Earth is (always has been) round, so why have the flat-out wrong become so lively? I like how they feel the need to specify that it's not just round now but always has been. Though technically a proto-Earth would've been flatter since it was a disc-shaped cloud of particles. On the other hand you can physically see the curvature of the Earth if you have a wide open space. Even if you assume that their bullshit about those wide open areas randomly being curved is true, there's always the coasts where you can see that the water is not simply flat along the horizon. There's tons of issues with Flat Earth Theory that your average person can easily prove wrong simply with a little bit of time and travel. Ie: Proving the starts aren't a mere 1000 miles away isn't exactly difficult. If they were then you can't actually account for not being able to see all stars at the same time no matter where you are. The only explanations Flat Earthers give is some bullshit about index of refraction that would have all sorts of issues of its own. And basically all of their points are like that where they only make sense in the very specific context they use it in and outside that context it clashes with all sorts of other ideas including other arguments they use to try and justify a flat Earth.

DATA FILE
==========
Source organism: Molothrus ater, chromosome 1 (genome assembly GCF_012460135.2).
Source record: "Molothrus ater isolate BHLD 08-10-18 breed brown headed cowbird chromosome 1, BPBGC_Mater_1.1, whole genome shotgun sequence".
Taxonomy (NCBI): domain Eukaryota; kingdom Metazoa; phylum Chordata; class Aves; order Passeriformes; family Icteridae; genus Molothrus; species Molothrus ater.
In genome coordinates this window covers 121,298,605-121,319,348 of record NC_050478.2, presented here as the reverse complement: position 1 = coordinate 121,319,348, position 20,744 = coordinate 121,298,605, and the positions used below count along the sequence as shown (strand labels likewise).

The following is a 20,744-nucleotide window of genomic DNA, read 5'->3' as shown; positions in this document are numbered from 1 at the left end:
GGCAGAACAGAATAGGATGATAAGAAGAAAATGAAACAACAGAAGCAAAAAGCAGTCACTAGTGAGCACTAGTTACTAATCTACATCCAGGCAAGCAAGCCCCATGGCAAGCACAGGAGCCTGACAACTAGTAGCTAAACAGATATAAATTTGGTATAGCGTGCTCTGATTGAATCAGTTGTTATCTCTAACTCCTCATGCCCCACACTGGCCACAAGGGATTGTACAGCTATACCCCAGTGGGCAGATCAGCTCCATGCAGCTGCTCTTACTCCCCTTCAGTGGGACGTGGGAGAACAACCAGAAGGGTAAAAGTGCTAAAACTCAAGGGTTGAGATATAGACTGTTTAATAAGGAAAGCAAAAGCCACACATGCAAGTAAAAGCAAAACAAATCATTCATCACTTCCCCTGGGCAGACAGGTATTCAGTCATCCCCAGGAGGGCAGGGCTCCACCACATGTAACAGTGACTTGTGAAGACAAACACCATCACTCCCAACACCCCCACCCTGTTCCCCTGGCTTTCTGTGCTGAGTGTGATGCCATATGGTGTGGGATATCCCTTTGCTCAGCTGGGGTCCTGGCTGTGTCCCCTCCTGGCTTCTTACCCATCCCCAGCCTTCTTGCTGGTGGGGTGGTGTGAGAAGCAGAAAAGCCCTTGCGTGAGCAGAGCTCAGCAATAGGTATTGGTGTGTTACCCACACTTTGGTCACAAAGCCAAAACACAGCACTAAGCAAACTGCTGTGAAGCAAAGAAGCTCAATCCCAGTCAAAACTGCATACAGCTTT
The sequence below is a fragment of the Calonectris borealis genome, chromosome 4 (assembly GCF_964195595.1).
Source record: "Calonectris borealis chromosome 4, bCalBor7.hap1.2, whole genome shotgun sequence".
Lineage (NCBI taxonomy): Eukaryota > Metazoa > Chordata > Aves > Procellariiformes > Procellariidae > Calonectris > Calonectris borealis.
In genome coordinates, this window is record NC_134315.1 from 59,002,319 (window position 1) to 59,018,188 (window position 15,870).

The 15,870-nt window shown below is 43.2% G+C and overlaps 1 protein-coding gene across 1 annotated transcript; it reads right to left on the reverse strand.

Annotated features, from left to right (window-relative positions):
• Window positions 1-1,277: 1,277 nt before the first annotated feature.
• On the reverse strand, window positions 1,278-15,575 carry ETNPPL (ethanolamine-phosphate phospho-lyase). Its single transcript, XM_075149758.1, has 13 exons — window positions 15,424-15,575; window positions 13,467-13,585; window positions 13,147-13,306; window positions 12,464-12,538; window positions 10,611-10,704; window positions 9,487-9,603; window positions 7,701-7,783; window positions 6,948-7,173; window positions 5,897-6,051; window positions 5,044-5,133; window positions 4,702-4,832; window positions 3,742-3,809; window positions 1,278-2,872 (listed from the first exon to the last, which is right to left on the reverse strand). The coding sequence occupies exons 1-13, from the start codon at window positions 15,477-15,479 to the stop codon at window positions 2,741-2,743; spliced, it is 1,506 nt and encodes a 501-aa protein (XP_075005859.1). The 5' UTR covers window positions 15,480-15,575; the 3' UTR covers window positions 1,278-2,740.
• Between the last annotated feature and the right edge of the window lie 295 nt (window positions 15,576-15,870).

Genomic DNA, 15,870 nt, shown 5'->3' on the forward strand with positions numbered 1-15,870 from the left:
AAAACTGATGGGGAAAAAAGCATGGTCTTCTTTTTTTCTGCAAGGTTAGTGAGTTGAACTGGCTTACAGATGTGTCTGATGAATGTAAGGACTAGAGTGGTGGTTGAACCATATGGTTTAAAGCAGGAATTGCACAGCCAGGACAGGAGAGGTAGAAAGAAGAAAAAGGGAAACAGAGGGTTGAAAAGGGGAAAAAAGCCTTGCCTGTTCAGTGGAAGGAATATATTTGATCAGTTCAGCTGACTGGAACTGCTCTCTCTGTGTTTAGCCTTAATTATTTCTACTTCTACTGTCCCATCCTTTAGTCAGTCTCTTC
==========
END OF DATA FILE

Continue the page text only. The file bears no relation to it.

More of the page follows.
Conspiracy theories offer simple solutions to complex problems—but we embrace these alleged solutions, and other simplified world-views, at our peril. It would be “simple” to believe that immigrants cause crime, that Islam fuels terrorism, that Jews control the banks and the media, or that guns make us safer. But to embrace these falsehoods is to turn away from—to declare oneself uninterested in—the complexity of the real world. It's Ars Technia so I sort of wondered how long into the seemingling uncontroversial article they'd start injecting shit like this. They just couldn't help themselves. Remember, if you're pro using firearms for self defense, you're "uninterested in the complexity of the real world." Because there aren't two sides to this issue, states an article that earlier lambastes conspiracy theorists for binary "right and wrong" thinking.
Dan Falk isn't even a regular writer for ArsTechnica, so perhaps you should calm your tits.